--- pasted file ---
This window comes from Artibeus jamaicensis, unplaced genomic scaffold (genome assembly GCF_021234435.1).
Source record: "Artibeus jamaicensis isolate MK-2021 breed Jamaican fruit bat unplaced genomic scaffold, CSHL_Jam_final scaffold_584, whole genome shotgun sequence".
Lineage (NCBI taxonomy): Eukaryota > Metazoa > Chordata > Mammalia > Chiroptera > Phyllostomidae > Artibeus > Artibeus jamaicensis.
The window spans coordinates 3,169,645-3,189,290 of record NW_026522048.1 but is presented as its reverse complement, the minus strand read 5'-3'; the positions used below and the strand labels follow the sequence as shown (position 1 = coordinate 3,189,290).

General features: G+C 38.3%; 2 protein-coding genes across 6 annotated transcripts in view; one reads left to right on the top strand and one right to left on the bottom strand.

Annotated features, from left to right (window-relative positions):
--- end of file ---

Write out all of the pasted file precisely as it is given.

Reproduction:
This window comes from Artibeus jamaicensis, unplaced genomic scaffold (genome assembly GCF_021234435.1).
Source record: "Artibeus jamaicensis isolate MK-2021 breed Jamaican fruit bat unplaced genomic scaffold, CSHL_Jam_final scaffold_584, whole genome shotgun sequence".
Lineage (NCBI taxonomy): Eukaryota > Metazoa > Chordata > Mammalia > Chiroptera > Phyllostomidae > Artibeus > Artibeus jamaicensis.
The window spans coordinates 3,169,645-3,189,290 of record NW_026522048.1 but is presented as its reverse complement, the minus strand read 5'-3'; the positions used below and the strand labels follow the sequence as shown (position 1 = coordinate 3,189,290).

General features: G+C 38.3%; 2 protein-coding genes across 6 annotated transcripts in view; one reads left to right on the top strand and one right to left on the bottom strand.

Annotated features, from left to right (window-relative positions):